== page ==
Broken Pelvis: Care Instructions

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Your Care Instructions

Hip anatomy

The pelvis is the ring of bones between your hips. It connects to the spine and to the leg bones at the hip joints. Blood vessels, nerves, and muscles run through the pelvic ring and can be affected by a break. A broken pelvis also can affect the organs in your pelvic area.

A broken pelvis may need a few months to heal. You may have had surgery to repair your pelvis, depending on where it was broken and how bad the break was. Your doctor may have put metal screws, pins, or a rod in your pelvis to fix the break. In some cases, surgery is not needed. While your pelvis heals, you will need to keep weight off the hips. Once you are able to walk, a walker or crutches can help you get around. You can help your pelvis heal with care at home. Your doctor may prescribe medicine to relieve pain and prevent blood clots.

You heal best when you take good care of yourself. Eat a variety of healthy foods, and don't smoke.

Follow-up care is a key part of your treatment and safety. Be sure to make and go to all appointments, and call your doctor or nurse call line if you are having problems. It's also a good idea to know your test results and keep a list of the medicines you take.

How can you care for yourself at home?

  • Put ice or a cold pack on the painful area for 10 to 20 minutes at a time. Try to do this every 1 to 2 hours for the next 3 days (when you are awake). Put a thin cloth between the ice and your skin.
  • Take pain medicines exactly as directed.
    • If the doctor gave you a prescription medicine for pain, take it as prescribed.
    • If you are not taking a prescription pain medicine, ask your doctor if you can take an over-the-counter medicine.
  • Put only as much weight on each leg as your doctor tells you to. He or she may advise you to use crutches, a walker, or a cane to help you walk.
  • Avoid constipation.
    • Include fruits, vegetables, beans, and whole grains in your diet each day. These foods are high in fibre.
    • Drink plenty of fluids, enough so that your urine is light yellow or clear like water. If you have kidney, heart, or liver disease and have to limit fluids, talk with your doctor before you increase the amount of fluids you drink.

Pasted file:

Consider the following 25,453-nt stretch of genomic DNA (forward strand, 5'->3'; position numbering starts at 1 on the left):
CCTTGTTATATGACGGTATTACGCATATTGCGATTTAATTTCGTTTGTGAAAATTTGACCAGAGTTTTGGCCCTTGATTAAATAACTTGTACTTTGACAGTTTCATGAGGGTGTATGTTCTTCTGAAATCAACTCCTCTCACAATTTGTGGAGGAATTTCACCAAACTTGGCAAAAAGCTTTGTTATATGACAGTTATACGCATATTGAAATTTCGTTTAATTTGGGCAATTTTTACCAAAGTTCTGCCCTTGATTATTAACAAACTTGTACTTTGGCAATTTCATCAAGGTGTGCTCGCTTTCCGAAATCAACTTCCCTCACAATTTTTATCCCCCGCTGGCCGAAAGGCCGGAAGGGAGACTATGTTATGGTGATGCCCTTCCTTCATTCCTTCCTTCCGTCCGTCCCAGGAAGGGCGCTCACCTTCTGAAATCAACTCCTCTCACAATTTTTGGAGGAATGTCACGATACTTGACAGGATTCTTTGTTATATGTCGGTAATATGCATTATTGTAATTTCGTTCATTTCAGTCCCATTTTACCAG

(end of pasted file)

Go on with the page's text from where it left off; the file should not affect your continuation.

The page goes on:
• Get some exercise every day, once you are able to walk and your doctor tells you it is okay to exercise. Build up slowly to 30 to 60 minutes a day on 5 or more days of the week.
    • Take a fibre supplement, such as Benefibre or Metamucil, every day if needed. Read and follow all instructions on the label.
    • Schedule time each day for a bowel movement. Having a daily routine may help. Take your time and do not strain when having a bowel movement.

When should you call for help?

Call 911 anytime you think you may need emergency care. For example, call if:

  • You have sudden chest pain and shortness of breath, or you cough up blood.

Call your doctor or nurse call line now or seek immediate medical care if:

  • You have increased or severe pain.
  • Your leg or foot is cool, pale, or changes colour.
  • You have tingling, weakness, or numbness in your foot and toes.
  • You cannot move your toes.
  • You have signs of a blood clot, such as:
    • Pain in your calf, back of the knee, thigh, or groin.
    • Redness and swelling in your leg or groin.
  • You have a nosebleed.
  • Your gums bleed when you brush your teeth.
  • You have blood in your urine.
  • You have trouble urinating.
  • Your stools are black and tar-like or have streaks of blood.
  • You have vaginal bleeding when you are not having your period, or you have heavy period bleeding.

Watch closely for changes in your health, and be sure to contact your doctor or nurse call line if:

  • You do not get better as expected.

Where can you learn more?

Go to http://www.healthwise.net/ed

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Current as of: May 23, 2016